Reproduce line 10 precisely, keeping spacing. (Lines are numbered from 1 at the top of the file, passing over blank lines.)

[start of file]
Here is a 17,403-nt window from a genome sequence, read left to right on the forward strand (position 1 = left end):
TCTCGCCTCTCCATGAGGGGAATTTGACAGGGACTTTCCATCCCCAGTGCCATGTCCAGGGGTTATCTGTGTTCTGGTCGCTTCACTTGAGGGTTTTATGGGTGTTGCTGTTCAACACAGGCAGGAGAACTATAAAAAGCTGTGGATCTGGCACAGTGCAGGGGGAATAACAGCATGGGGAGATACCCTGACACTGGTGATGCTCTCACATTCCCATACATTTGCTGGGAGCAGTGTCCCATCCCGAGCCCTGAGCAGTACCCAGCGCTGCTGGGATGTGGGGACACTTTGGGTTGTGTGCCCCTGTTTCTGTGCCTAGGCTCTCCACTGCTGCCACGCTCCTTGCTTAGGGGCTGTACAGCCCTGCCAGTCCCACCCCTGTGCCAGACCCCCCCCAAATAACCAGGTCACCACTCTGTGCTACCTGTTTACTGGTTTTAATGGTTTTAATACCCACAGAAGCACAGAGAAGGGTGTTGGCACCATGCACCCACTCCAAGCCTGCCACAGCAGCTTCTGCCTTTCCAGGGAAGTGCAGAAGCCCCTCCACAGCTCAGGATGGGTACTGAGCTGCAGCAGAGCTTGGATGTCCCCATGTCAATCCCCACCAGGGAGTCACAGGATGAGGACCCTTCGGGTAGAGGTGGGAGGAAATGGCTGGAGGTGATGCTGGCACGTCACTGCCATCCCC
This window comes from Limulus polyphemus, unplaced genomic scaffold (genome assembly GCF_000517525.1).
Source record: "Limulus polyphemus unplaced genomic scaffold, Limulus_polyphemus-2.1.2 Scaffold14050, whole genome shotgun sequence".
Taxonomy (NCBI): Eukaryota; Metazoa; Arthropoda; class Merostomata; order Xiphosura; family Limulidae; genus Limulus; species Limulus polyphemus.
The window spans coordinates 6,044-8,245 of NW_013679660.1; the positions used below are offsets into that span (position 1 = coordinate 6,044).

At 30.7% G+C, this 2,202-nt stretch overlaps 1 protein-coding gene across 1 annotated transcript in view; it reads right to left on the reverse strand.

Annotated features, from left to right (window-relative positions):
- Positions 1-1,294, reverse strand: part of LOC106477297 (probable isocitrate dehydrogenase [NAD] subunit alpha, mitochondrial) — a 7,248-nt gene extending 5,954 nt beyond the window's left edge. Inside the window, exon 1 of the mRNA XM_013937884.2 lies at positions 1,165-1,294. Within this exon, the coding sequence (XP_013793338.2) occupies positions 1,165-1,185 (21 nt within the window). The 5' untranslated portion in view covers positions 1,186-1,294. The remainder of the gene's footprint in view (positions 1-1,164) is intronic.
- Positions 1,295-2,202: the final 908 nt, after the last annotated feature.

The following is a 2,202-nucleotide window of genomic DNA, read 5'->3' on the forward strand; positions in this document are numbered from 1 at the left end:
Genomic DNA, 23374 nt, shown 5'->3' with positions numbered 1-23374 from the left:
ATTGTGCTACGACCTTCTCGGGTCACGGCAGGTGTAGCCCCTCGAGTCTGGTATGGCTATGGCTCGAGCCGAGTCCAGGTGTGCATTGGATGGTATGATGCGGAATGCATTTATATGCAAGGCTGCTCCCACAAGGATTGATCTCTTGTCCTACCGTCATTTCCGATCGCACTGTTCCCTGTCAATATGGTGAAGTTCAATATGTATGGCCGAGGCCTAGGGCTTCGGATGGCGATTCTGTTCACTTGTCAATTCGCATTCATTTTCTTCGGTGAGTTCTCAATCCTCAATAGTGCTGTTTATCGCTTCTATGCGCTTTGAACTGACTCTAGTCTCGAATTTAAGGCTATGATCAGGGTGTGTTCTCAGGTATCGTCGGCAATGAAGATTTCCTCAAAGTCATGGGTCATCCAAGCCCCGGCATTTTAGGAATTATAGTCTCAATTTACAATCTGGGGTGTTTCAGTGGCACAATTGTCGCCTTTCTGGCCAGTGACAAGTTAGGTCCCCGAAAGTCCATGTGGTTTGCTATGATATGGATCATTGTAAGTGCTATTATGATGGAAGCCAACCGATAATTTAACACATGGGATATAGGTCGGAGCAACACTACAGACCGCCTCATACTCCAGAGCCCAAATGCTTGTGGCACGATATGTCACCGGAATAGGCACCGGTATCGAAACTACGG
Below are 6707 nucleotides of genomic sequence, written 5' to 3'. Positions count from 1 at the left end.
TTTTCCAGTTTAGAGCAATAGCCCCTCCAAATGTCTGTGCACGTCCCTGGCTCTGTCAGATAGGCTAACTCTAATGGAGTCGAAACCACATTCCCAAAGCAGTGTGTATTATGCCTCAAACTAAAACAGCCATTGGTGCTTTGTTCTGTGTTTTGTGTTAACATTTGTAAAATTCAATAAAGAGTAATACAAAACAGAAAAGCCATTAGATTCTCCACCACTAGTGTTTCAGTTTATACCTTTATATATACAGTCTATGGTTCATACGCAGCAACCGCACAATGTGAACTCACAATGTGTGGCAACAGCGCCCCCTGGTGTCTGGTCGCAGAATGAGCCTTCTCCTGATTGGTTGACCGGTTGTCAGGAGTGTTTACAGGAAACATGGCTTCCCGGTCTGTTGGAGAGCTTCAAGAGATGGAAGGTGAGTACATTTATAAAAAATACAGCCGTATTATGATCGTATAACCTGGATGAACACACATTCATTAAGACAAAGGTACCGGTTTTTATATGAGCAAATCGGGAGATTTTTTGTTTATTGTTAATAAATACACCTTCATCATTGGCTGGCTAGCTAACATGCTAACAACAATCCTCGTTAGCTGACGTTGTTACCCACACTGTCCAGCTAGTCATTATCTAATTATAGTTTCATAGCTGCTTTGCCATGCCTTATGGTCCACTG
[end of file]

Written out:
- Positions 1,295-2,202: the final 908 nt, after the last annotated feature.